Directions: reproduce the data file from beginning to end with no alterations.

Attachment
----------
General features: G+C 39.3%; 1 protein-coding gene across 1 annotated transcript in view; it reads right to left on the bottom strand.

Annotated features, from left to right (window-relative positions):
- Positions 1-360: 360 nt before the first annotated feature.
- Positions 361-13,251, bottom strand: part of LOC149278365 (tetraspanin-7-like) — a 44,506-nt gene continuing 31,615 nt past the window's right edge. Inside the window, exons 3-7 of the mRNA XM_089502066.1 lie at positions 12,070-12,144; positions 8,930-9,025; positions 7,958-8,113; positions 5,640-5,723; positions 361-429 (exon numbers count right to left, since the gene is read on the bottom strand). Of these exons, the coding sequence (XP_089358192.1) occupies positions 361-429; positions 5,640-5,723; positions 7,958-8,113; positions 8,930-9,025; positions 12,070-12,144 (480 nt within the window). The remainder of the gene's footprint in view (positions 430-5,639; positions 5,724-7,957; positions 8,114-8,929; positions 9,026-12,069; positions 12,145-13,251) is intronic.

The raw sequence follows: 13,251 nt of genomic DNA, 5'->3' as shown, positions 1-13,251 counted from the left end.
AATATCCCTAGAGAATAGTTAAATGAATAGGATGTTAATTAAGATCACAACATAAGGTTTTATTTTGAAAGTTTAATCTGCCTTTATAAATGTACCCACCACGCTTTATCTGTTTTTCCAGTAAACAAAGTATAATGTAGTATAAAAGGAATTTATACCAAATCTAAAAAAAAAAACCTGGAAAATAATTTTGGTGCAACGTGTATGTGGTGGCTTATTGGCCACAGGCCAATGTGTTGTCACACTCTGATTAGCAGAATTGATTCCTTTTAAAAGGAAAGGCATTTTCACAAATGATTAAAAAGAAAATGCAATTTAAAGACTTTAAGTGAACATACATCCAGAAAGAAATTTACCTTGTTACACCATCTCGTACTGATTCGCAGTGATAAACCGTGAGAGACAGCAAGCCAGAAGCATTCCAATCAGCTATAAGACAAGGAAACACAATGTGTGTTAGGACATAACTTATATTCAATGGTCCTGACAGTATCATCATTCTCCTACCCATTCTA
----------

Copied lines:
General features: G+C 39.3%; 1 protein-coding gene across 1 annotated transcript in view; it reads right to left on the bottom strand.

Annotated features, from left to right (window-relative positions):
- Positions 1-360: 360 nt before the first annotated feature.
- Positions 361-13,251, bottom strand: part of LOC149278365 (tetraspanin-7-like) — a 44,506-nt gene continuing 31,615 nt past the window's right edge. Inside the window, exons 3-7 of the mRNA XM_089502066.1 lie at positions 12,070-12,144; positions 8,930-9,025; positions 7,958-8,113; positions 5,640-5,723; positions 361-429 (exon numbers count right to left, since the gene is read on the bottom strand). Of these exons, the coding sequence (XP_089358192.1) occupies positions 361-429; positions 5,640-5,723; positions 7,958-8,113; positions 8,930-9,025; positions 12,070-12,144 (480 nt within the window). The remainder of the gene's footprint in view (positions 430-5,639; positions 5,724-7,957; positions 8,114-8,929; positions 9,026-12,069; positions 12,145-13,251) is intronic.

The raw sequence follows: 13,251 nt of genomic DNA, 5'->3' as shown, positions 1-13,251 counted from the left end.
AATATCCCTAGAGAATAGTTAAATGAATAGGATGTTAATTAAGATCACAACATAAGGTTTTATTTTGAAAGTTTAATCTGCCTTTATAAATGTACCCACCACGCTTTATCTGTTTTTCCAGTAAACAAAGTATAATGTAGTATAAAAGGAATTTATACCAAATCTAAAAAAAAAAACCTGGAAAATAATTTTGGTGCAACGTGTATGTGGTGGCTTATTGGCCACAGGCCAATGTGTTGTCACACTCTGATTAGCAGAATTGATTCCTTTTAAAAGGAAAGGCATTTTCACAAATGATTAAAAAGAAAATGCAATTTAAAGACTTTAAGTGAACATACATCCAGAAAGAAATTTACCTTGTTACACCATCTCGTACTGATTCGCAGTGATAAACCGTGAGAGACAGCAAGCCAGAAGCATTCCAATCAGCTATAAGACAAGGAAACACAATGTGTGTTAGGACATAACTTATATTCAATGGTCCTGACAGTATCATCATTCTCCTACCCATTCTA